SUN-SENTINEL.COM

Fire-rescue teams show skill at state competition

By Patty Pensa
Staff Writer
Posted May 25 2003

Like peeling the lid off a sardine can, firefighters from Tamarac Fire-Rescue pulled back the roof of an old blue Mercury on Saturday morning.

The feat came about 15 minutes after Tamarac's team of six approached a simulated two-car accident that left the Mercury standing on its driver side.

Tamarac Fire-Rescue and four other departments from around the state had 20 minutes Saturday morning to showcase their skills in challenging rescue situations at the Southeast Regional Auto Extrication Competition.

Palm Beach County Fire-Rescue sponsored the event, which was conducted at Palm Beach Community College's Fire Academy in West Palm Beach Thursday through Saturday.

Of the 16 departments competing, South Florida teams included Margate Fire-Rescue, Pembroke Pines Fire-Rescue, North Lauderdale Fire-Rescue, Miramar Fire-Rescue and West Palm Beach Fire-Rescue.

Pembroke Pines placed second in the competition using hydraulic tools and West Palm Beach placed third in the competition using hand tools. In a rope rescue competition Friday, North Lauderdale placed first and Palm Beach County Fire-Rescue placed second and third. Winners move onto the national competition in Dallas in August.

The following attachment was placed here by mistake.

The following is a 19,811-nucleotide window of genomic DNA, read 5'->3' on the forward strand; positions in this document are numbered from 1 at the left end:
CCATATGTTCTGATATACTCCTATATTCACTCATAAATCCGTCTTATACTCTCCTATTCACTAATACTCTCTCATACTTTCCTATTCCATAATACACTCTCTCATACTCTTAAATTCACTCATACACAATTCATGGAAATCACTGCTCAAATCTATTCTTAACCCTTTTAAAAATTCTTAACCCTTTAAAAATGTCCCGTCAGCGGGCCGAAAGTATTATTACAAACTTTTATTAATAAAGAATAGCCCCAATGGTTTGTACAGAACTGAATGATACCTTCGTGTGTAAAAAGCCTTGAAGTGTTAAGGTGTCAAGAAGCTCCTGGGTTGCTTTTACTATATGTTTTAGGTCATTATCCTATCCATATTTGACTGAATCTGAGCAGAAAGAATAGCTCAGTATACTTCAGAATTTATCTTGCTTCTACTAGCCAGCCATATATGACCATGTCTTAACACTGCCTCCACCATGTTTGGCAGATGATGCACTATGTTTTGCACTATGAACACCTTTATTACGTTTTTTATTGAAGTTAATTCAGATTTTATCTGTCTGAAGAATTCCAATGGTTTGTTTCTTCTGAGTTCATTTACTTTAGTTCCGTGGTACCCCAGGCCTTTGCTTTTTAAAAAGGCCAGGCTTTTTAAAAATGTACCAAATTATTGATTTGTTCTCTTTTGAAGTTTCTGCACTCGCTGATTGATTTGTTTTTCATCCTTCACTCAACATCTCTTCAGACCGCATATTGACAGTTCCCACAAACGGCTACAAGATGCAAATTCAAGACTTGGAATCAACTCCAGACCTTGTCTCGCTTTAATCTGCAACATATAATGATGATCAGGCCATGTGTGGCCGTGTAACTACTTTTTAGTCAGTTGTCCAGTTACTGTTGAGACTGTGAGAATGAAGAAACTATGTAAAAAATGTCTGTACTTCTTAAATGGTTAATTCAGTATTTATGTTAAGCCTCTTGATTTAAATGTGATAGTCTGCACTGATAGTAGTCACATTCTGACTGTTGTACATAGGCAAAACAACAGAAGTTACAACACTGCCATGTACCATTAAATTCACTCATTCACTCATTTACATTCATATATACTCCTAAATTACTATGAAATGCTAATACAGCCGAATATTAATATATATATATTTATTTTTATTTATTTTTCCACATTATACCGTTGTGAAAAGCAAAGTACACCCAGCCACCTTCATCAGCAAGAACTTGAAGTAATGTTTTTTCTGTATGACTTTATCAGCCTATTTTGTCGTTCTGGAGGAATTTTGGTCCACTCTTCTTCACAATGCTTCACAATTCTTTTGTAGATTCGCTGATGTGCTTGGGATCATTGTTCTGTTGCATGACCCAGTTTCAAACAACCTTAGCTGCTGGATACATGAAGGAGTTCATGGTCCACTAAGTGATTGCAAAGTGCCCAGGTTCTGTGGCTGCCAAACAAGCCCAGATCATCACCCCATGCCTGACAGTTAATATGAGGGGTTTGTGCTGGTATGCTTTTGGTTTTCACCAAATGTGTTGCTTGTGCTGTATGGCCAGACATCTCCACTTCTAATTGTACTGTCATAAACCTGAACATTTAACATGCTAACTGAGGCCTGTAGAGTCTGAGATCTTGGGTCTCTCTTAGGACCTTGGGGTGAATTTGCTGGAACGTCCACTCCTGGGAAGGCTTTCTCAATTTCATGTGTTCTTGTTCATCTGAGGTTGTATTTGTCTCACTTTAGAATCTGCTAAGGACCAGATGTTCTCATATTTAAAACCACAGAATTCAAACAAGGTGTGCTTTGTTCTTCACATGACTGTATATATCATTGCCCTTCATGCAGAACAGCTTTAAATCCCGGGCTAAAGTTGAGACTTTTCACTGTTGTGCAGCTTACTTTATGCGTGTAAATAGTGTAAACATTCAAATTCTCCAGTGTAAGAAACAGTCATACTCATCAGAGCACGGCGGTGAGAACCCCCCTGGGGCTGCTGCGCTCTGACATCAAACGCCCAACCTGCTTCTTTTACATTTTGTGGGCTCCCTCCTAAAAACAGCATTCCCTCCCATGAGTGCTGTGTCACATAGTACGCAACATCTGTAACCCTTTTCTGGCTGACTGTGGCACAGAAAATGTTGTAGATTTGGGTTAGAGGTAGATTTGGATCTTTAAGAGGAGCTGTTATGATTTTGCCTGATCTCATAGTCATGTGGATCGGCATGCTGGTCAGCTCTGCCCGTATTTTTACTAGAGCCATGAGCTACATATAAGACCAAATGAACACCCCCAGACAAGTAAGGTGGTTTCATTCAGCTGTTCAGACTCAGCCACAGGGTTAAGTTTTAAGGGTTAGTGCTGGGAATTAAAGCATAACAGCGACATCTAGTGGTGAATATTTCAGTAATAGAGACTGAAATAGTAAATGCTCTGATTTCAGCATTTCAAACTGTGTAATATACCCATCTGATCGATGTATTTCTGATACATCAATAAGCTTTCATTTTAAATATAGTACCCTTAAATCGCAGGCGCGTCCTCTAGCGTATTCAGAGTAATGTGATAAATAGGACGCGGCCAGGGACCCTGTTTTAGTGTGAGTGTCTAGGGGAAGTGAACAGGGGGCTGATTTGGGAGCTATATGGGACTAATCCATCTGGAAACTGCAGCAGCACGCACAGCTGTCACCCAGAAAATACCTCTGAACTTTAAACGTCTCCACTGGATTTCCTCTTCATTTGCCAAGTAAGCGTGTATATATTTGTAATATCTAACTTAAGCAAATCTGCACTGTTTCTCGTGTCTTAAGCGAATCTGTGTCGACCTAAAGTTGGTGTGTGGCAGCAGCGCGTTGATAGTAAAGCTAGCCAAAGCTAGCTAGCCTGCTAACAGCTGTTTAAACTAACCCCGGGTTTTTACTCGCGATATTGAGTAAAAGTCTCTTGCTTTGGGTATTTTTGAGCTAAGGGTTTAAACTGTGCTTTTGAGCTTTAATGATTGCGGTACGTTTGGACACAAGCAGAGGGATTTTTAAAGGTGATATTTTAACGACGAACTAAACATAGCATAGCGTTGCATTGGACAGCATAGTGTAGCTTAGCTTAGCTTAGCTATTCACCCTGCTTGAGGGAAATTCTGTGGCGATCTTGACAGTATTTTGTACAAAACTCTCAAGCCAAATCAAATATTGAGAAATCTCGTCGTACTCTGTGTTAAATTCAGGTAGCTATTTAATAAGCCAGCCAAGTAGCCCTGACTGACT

On Friday, firefighters tore apart a new Toyota electrical hybrid car. Firefighters need to know where the car's wiring runs and where its air bag canister is located so they are not inadvertently injured during a rescue, Sheppard said.

Firefighters knocked out windows and sawed through 10 junkyard cars Saturday. Though the rescue was not real, they took it seriously.

"A firefighter never does anything just for practice," said firefighter/paramedic Michael Heeder, of Gainesville Fire Rescue. "We treat this as the real deal because tomorrow morning we could be dealing with this."

The scenario for Gainesville's team was an airborne car that had landed on the hood of another. First, the firefighters tucked wood blocks around the tires and tied the cars together with a long strap. Those techniques keep the car from moving while the firefighters rescue injured victims.

Tamarac's team also started by stabilizing the cars. Using only hand tools for their scenario, the men then cut out the Mercury's windshield and pushed the other car away.

Inside the Mercury, a judge from Palm Beach County Fire-Rescue played the role of an injured driver. A paramedic climbed inside the car to assess and reassure the victim.

One firefighter sawed through the roof with a battery-powered saw before the team peeled it back to the ground.

"It's very realistic," said Tamarac Lt. Steve Stillwell. "This prepares you for the street."

Patty Pensa can be reached at ppensa@sun-sentinel.com or 561-243-6609.